What Does Your Muse Think of Your Writing Career?
What is Career Art? Art executed in the pursuit of success and recognition, seeking opportunities, rising, gaining influence and power. How is this any different at all from rising through an insurance organization?
There’s nothing wrong with wanting to make a career in any profession–we need insurance agents, believe it or not. We’re all interested in making a living doing something we love. The point is that the art career with a life of its own no longer has anything to do with exploration or truth. Maybe that’s why, as an example, musicians can put out such crap along with a few good songs. You’re working fast, there are a million things going on, you trust your talent to help you keep rising, you have to fill out an album, you convince yourself this is good stuff. Other people’s agendas and your own chaotic inner forces are pushing in so many directions, and opportunities are rare and must be grasped quickly. There is little time to read, think, feel, evaluate, step back and see the whole.
In the same way, in your busy writing career you might try to pawn off a lesser quality chapter, a lesser quality character, a lesser quality novel, and naturally you have some reasons to justify this: other parts of this novel were excellent, this lesser section is nevertheless integral to the plot, I can’t be perfect all the time, I don’t have time to revise this, I need to move on to the next writing project, I don’t want to know my work is lesser quality, readers have no choice but to put up with it, hey, this is my blind spot and it’s none of your damn business anyway!
You can feel that ego-pressure in certain writer’s works, and often in your own. The anxiety to dominate some imaginary audience, to put yourself first with no thought of contribution, no concept of the flow of real power from the universe through you to the reader.
So many writers and artists are pursuing the career. They want to get published, recognized, remunerated. But how many really consider whether they have anything to say that might actually benefit another human being? Beyond diversion or entertainment, I mean? Do they have any premonition that their art could evolve to be of benefit to others? Or is it all just raw ego and competition? Scheming and manipulating to get ahead? Twisting themselves into karma-spewing monsters?
Will I get published? Make money? Sell art? With whom to schmooze? And will they schmooze back? Like a bad case of mental skin rash, absurd and illogical in itself, this anxiety has immense power, for it speaks to “survival.”
Think what life-changing gifts I’ve received from writers like Robert Monroe, Yogananda, Dostoyevsky, Hesse, Kafka–and dozens and dozens of others, including writers of nonfiction who’ve truly educated me–and then try to imagine whether any of my own work could possibly have such a benefit for others–again, beyond “liking it” or “finding it funny.” I just don’t know the answer to this question. Or to the question: What would that benefit consist of?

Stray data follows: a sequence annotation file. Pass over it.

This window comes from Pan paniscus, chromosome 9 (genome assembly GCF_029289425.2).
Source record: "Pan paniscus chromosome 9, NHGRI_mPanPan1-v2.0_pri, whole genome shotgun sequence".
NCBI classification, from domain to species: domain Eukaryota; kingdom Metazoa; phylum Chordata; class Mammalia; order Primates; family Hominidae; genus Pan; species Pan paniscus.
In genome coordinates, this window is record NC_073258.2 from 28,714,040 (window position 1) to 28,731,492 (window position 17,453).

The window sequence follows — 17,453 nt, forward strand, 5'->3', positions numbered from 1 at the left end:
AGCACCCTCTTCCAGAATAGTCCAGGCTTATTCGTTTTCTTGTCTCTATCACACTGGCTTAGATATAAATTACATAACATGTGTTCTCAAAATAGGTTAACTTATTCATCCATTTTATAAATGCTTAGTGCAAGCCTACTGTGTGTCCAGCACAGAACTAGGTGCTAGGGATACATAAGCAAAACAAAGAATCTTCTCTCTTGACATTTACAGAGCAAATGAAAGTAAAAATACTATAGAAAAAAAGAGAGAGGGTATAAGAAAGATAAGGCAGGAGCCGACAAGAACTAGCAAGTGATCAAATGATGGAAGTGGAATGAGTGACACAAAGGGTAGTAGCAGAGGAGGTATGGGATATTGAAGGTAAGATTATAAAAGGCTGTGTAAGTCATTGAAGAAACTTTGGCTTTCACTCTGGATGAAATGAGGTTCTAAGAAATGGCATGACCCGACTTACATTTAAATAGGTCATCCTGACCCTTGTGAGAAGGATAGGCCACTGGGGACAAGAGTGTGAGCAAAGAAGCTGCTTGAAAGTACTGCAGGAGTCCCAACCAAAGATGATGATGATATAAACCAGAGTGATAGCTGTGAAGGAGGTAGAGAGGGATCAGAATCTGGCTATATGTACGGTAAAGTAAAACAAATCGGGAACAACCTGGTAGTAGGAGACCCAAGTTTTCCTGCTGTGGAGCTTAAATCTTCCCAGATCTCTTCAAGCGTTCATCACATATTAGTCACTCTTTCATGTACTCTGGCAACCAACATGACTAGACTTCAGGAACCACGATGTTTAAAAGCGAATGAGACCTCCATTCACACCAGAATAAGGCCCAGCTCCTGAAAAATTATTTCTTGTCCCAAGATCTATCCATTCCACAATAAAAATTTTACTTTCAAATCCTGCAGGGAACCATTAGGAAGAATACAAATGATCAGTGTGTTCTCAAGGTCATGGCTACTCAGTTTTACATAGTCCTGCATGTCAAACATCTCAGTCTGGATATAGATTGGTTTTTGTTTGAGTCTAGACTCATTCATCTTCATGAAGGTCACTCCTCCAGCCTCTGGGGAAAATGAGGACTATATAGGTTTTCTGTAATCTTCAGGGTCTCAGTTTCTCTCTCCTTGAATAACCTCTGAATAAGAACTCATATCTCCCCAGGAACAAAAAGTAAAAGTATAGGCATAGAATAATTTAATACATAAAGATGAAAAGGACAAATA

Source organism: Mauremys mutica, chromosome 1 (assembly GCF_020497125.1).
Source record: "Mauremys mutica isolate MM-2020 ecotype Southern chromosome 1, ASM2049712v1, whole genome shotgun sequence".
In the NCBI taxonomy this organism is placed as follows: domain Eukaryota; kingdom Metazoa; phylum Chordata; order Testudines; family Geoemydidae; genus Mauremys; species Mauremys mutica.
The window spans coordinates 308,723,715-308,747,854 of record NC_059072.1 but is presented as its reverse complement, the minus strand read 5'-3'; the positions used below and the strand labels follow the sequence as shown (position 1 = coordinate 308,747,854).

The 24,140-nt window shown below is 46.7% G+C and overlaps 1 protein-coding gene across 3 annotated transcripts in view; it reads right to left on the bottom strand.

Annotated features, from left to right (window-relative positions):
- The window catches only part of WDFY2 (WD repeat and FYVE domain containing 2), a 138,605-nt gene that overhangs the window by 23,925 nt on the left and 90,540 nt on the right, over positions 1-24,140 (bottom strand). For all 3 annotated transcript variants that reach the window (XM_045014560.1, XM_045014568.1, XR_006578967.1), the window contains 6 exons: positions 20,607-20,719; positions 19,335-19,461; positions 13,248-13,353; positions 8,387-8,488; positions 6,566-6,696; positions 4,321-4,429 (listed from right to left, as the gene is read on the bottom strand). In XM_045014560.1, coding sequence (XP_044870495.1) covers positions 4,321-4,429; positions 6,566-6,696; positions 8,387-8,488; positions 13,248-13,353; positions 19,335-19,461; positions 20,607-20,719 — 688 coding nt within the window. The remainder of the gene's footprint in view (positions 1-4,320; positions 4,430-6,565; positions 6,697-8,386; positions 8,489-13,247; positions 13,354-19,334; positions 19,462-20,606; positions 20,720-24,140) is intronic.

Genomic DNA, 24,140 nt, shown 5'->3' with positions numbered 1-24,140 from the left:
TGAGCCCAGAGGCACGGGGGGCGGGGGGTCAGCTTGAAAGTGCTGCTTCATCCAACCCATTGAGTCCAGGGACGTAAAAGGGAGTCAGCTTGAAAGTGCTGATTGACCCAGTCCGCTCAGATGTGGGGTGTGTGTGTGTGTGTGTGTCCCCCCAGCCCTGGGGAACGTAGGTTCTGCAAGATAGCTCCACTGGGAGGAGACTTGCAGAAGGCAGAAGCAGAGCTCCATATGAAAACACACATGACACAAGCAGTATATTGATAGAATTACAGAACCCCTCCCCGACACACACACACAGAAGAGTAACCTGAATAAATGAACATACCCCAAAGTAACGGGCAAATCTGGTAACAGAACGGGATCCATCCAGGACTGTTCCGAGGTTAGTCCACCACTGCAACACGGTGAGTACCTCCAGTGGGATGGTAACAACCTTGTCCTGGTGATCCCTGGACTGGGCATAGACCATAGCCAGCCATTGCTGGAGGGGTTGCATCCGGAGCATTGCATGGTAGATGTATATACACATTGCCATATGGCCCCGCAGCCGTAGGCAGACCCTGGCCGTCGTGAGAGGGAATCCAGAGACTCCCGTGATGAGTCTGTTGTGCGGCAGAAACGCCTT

Success, or, H-Band Noise
My story “Space, Time, and Tania” was published in 1977, and before long the editor of the literary magazine in which it appeared was writing me to ask: “When are you gonna send us another masterpiece?” Very flattering stuff. However, I blew him off with some weak excuse that I was so involved in writing a “monster novel” (the rough draft of Akard Drearstone) that I didn’t have any stories in the works–although I had a finished MS. of “The 66,000 M.P.H. Bicycle,” which might have been perfect. In reality I was upset by minor editorial changes in the Tania story (which, in retrospect, I see actually strengthened it) and, immersed in the numinous rough draft world of Akard, I was wary of the publishing world, other writers, editors, readers, comments, and criticisms. I was already withdrawing from any publishing ambition, preparing for the coming years in the wilderness, so it now seems.
Try on a scenario. Split off a parallel universe at this point. What if that editor wrote back (and these were mailed letters, this is late 1977) and said “What monster novel? What’s it about? Hey, maybe we could do an excerpt!” What if this twenty-five-year-old writer sent back a photocopy of the entire 150-page chapter “Dostoyevsky Commune?” Sprawling rough draft, misspellings, typescript to within 1/8th inch of the margins, handwritten corrections and crossouts, chronology and plot in disarray?
The editors love it! It’s so wild, freaky, counterculture, zany! With a passionate philosophy of–of something! They publish the entire thing in TINY type!
I’ve often wondered about that point in timespace, that invitation to send another story. And to think, given the ongoing insanity of media and culture, of what was entirely in the realm of possibility to happen next:
Readers of all ages, but especially kids in their teens and twenties, love “Dostoyevsky Commune.” The issue is sold out, and the little literary magazine actually turns a profit. Special reprints are made. The editor asks for another chapter. I give him three to choose from. He publishes them all in a special new issue ahead of his normal schedule.
March 1978: I mention that I’ve just finished the 1,587 page rough draft of Akard. The editor wants to read the entire thing. I balk at the cost of photocopying and mailing, but I do send it off. Turns out the editor has an extremely stonoid book editor contact in New York. This guy reads it in June 1978 and becomes frothingly enthusiastic about publishing it.
I consent to some minor corrections, and Akard Drearstone is published as a trade paperback in 1980. I never undertake the second draft of Akard that taught me so much about revising and focusing. I never even consider the possibility. I do have to change my boring name to Michael Orange Rhinoceros, but that’s part of the zaniness. The book has a growing kid following, and by late 1981 Akard Drearstone is a surprise bestselling counterculture novel.
I certainly never consider going to library school after this! I’m twenty-nine, famous, full of myself, I get on the Johnny Carson show where I make an absolute fool of myself, but what do I care? What does anyone care? My bio reads that I’m “at work,” as all first-time novelists are, on “a second novel.” As I did in real life, I have a great deal of trouble even figuring out what I want The University of Mars to do, and it meanders confusedly, cynically, quasi-philosophically before I abandon it–but I pack up the typescript and send it off to my new editor. I will never have the insights I eventually did have in 1982 about how to revise it into a decent novel.